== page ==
Majestically set in historic Old Habana, Plaza Vieja, the Old Square, is a timeless reminder of both the grandiose architectural style of the Colonial era and the compelling largesse of Old Habana. The plaza’s open-air cobbled walking and strolling walks encircle a romantic marble fountain whose history parallels that of Old Vieja and Havana itself.
The colonial residences were once populated by Cuba’s wealthiest citizens who gathered on balconies of lavish townhomes to witness bullfights, political executions and the buzzing commerce from local mercantile shops and restaurants that lined the perimeter.
Originally, the plaza was originally known as Plaza Nueva (New Square) and served as a bustling open-air market. The construction of the stunning townhomes, completion of the intricate cobblestone walkways and erection of the hand-crafted fountain quickly elevated Plaza Nueva to prominence in the mid-16h century. Habana’s Creole plutocracy quickly migrated to the fashionable center of Habana. The impressive plaza served as a residential alternative to Habana’s imposing Plaza de Armas, a military and governmental center.
During the 18th century, Plaza Nueva came to be known as Plaza del Mercado (Market Square). With the construction of a new market square (Mercado Nuevo) in the Plaza del Santo Cristo in 1814, Plaza Nueva was renamed Plaza Vieja (Old Square).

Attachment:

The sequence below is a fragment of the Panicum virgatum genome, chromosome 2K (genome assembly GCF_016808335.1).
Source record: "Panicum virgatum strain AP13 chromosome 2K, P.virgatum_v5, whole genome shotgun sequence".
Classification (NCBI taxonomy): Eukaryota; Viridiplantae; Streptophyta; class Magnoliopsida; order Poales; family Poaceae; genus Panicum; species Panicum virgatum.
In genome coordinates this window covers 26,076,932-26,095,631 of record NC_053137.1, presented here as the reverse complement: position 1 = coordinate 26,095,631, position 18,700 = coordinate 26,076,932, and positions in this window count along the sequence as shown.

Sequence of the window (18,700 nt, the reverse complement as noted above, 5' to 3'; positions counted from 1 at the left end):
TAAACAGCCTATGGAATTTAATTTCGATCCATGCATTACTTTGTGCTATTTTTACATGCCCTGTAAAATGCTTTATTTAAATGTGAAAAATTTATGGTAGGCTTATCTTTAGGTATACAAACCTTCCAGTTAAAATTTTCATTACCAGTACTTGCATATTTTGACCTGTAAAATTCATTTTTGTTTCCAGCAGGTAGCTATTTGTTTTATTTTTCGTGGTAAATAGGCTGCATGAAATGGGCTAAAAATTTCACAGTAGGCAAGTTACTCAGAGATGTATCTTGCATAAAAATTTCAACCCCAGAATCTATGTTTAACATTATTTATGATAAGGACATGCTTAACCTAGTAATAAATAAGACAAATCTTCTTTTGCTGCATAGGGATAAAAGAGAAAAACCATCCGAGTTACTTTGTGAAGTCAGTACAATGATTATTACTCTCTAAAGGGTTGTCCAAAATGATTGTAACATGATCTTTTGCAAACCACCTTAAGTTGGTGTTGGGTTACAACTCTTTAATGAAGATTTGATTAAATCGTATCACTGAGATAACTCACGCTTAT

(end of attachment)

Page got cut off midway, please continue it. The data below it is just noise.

In its storied 500-year tenure, the plaza has been known by several other names including, Plaza Real, Mayor, Mercado, Fernando VII, Plaza of the Constitution, Park Juan Bruno Zaya and Park Julian Grimau.
20th Century Change
The events that unfolded in the 20th century in Plaza Vieja reflect many of the seemingly inexplicable decisions and self-serving actions by politicians, aristocrats and national leaders in Cuba during the century. In 1930, President Gerardo Machado ordered construction of an underground parking lot beneath the plaza. In 1953, Cuba’s dictator, Fulgencio Batista, demolished the fountain and ordered construction of a new car in the area under the fountain.
When Old Habana was declared a World Heritage Site by Unesco in the 1980’s, architects and construction companies set about reconstructing Plaza Vieja. Today, Plaza Vieja is the most picturesque and historic plaza in Havana.
Much like in the 16th century, the cobbled square comes alive with children, shoppers and couples admiring the rebuilt marble fountain. With a population of more than 17,000, Plaza Vieja and surrounds comprise one of seven consejos populares that in Old Habana.
Cuba’s only microbrewery, the vivacious Taberna de la Muralla, is located on the square that is overseen by the spectacular Camara Oscura tower where tourists and natives regularly gather to enjoy a panoramic 360 degree view of Old Habana. Quiet sidewalk cafes are eager to please and offer a pleasant venue from which the timeless magic of Plaza Vieja takes place before your eyes.